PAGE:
Friday, March 06, 2009

"Slave to Sensation," by Nalini Singh

Alternate Title: Sex Panther

The Chick: Sascha Duncan. Born a Psy, a race of psychics who forcibly eliminated all unnecessary sentiment from their ranks, she must constantly surround herself with mental shields and firewalls to prevent others from discovering her genetic flaw: an ability to feel emotion.
The Rub: Her real estate project puts her in direct contact with changeling Lucas - a werepanther whose very touch sends her into sensory overload.
Dream Casting: Jessica Alba.

The Dude: Lucas Hunter. The Alpha of the DarkRiver clan of Changelings (in this case, wereleopards), he's on the hunt for a serial killer who's targeting Changeling women.
The Rub: Every trace of evidence points to a Psy killer, and Lucas is determined to do whatever it takes to prove the Psy Council is harboring a murderer - even if he has to do it through Sascha, whose mother is one of the Council's most influential members.
Dream Casting: Zachary Quinto.

The Plot:
Sascha: Life is hard - I feel emotion but must hide it or I'll be brainwiped!

Lucas: Life is hard - someone's killing changeling women and I have to seduce a hot woman to discover the truth!

Sascha: I cannot be seduced.

Lucas: Really? *pokes*

Sascha: *full-body orgasm*

Lucas: Heh, thought so.

Sascha: I ... meant to do that.

Lucas: Sure you did. Let's find the killer, shall we?

Psy Serial Killer: Nyahahaha! Evilness! *brutally killed*

Sascha and Lucas: Hooray!

Romance Convention Checklist:
1 Alpha Alpha

1 Very Bad Parent

1 Serial Killer Whose Secret Serial Killerness is Loudly Telegraphed From the Start

Several Counts of Friendly PDA

2 Shared Erotic Dreams

1 Secret Power

1 Near-Instance of Death By Chocolate

The Word: If you're not already aware by now, I was asked to do a Guest Dare by The Book Smugglers, where I read a book they suggested and wrote a review of it. I did - and the review will be appearing on their site this month. They're a wonderful review site and it wouldn't be the first time I took their suggestions, but after reading Slave to Sensation, I might be a little warier about it. Ana is a huge Nalini Singh fan, so I decided to pick up the first book in her Psy/Changling series and see how it turned out.

In an alternate America, there are three races - the humans, the Changelings, and the Psy. The Changelings are basically werepeople, with wolves, leopards, and even swans (!), who live in autonomous pack societies. The Psy, on the other hand, are cerebral psychics who, for a hundred years, have instituted the Silence - a protocol that demands all emotion be trained out of their members, following the theory that without rage and hatred and depression, there will be no violence.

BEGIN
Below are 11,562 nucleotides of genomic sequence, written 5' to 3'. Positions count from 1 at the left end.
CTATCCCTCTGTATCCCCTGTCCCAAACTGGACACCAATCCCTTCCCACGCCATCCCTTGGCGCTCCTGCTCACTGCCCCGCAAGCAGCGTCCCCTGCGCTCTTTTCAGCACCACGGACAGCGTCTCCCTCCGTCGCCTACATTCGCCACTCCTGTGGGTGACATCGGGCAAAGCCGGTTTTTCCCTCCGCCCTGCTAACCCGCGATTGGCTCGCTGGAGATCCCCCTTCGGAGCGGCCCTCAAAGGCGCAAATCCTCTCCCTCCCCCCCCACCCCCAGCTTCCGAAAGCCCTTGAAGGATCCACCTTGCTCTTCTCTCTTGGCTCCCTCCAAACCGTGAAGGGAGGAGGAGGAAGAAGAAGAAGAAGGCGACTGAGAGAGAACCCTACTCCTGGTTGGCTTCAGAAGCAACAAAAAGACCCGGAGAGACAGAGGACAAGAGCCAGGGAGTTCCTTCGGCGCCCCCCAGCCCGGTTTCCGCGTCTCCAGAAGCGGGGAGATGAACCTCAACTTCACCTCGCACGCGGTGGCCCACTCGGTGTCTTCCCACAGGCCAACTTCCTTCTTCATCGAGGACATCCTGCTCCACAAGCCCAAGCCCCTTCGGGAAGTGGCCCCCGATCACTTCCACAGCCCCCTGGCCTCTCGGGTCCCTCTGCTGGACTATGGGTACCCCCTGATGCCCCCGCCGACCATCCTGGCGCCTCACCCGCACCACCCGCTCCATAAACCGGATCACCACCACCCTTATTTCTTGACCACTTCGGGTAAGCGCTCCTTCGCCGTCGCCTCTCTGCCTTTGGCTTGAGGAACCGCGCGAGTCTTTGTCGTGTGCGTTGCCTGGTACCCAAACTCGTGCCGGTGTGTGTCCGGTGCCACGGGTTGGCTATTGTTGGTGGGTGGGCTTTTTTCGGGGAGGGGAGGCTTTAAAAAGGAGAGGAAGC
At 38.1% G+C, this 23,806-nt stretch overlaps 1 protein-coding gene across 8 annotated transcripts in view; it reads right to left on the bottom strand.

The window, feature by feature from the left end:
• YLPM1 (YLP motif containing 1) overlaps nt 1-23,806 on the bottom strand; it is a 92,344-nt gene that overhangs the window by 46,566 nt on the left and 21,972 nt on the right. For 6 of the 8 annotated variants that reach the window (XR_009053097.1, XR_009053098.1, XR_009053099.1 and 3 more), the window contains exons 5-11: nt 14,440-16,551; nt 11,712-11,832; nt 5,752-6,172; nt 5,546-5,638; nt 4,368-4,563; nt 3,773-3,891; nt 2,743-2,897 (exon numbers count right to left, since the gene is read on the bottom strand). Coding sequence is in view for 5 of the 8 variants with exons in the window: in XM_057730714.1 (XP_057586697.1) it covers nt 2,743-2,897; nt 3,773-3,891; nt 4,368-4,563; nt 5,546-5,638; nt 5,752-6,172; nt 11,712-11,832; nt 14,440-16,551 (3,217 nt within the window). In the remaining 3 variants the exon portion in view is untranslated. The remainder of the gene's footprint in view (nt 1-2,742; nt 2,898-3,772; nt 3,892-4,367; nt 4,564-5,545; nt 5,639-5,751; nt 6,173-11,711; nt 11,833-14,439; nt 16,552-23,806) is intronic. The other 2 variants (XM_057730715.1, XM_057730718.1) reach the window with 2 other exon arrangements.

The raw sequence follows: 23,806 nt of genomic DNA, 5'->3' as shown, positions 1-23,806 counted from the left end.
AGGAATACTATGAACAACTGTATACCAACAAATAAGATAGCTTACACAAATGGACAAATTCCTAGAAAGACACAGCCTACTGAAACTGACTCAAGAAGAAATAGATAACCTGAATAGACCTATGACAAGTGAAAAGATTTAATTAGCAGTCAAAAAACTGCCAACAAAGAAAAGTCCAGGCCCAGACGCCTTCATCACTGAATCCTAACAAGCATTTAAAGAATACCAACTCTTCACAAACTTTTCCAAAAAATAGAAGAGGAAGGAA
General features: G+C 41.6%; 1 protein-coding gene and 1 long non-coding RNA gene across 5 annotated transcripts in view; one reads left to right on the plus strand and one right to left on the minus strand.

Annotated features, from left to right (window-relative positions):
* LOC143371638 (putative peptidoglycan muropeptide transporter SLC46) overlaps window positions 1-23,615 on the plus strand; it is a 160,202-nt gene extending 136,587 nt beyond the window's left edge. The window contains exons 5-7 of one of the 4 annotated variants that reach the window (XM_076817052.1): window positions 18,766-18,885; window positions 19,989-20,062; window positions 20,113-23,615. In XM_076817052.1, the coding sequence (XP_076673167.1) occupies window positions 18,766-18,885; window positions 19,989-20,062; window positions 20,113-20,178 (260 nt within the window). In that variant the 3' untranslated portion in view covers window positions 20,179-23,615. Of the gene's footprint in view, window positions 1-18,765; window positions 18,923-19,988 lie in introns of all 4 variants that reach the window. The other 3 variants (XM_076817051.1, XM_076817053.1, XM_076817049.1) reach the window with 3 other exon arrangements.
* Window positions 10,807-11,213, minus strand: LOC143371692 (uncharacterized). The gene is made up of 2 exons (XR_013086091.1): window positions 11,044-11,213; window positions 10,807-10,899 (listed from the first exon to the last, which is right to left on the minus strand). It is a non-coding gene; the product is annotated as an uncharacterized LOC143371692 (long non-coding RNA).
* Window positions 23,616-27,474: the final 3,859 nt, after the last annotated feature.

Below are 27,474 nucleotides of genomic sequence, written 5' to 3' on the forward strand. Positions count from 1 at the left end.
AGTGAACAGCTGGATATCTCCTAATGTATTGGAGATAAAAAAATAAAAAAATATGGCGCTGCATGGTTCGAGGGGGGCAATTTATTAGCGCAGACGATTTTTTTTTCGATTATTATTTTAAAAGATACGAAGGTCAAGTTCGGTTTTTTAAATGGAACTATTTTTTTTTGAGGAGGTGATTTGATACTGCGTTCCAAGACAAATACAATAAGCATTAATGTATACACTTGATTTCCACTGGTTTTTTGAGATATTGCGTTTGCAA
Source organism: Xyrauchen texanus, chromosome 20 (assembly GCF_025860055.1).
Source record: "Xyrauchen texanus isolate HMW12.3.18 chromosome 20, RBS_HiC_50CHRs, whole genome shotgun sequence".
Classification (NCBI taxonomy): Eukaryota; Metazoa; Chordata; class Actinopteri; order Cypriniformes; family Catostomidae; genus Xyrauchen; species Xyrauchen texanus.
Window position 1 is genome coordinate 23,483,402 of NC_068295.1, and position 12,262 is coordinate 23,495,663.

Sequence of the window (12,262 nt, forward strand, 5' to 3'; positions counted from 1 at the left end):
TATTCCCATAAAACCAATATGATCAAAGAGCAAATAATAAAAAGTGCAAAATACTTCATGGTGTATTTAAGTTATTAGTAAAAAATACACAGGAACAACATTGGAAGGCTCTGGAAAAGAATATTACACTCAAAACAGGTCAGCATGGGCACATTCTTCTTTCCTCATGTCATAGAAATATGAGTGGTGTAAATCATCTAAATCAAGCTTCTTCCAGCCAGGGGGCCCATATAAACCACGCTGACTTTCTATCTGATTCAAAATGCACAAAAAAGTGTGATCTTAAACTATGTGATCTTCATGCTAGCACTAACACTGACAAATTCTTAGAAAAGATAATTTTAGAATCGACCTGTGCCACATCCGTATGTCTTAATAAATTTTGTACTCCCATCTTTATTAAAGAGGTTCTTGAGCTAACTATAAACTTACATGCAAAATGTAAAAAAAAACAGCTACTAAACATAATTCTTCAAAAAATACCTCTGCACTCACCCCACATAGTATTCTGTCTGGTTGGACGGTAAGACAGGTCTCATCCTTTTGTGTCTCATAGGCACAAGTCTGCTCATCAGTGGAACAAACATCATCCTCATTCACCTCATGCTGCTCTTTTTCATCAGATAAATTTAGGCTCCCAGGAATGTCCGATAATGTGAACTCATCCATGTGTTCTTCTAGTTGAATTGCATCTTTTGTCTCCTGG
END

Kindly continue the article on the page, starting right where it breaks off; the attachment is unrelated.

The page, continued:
Sascha Duncan, a Psy, is hiding a secret - despite a century of genetic programming, she can still feel emotions, a trait that, if discovered, would immediately sentence her to "rehabilitation" - essentially a forced lobotomy. Ever since she was a child, she's kept herself contained behind hordes of mental shields and firewalls to prevent other Psys, and the PsyNet (a kind of linked psychic network/mental life support system) from discovering her flaw. On top of being "broken," she's also crippled - while her unique eyes (all black with white stars) mark her as an advanced, or cardinal Psy, she's never exhibited any amazing talents, so even with her secret hidden she's a bit of a joke in the Psy community.

When her mother assigns her to help broker a real-estate deal with a changeling-run construction company (and also to gain more information on changeling life), Sascha at first sees it as an opportunity to finally be of some use to the Psy community and keep her superiors off her back. However, when she meets the developer, Lucas Hunter, a leopard changeling, all her senses go haywire and she must fight extra hard to keep her emotions and overloaded senses under wraps.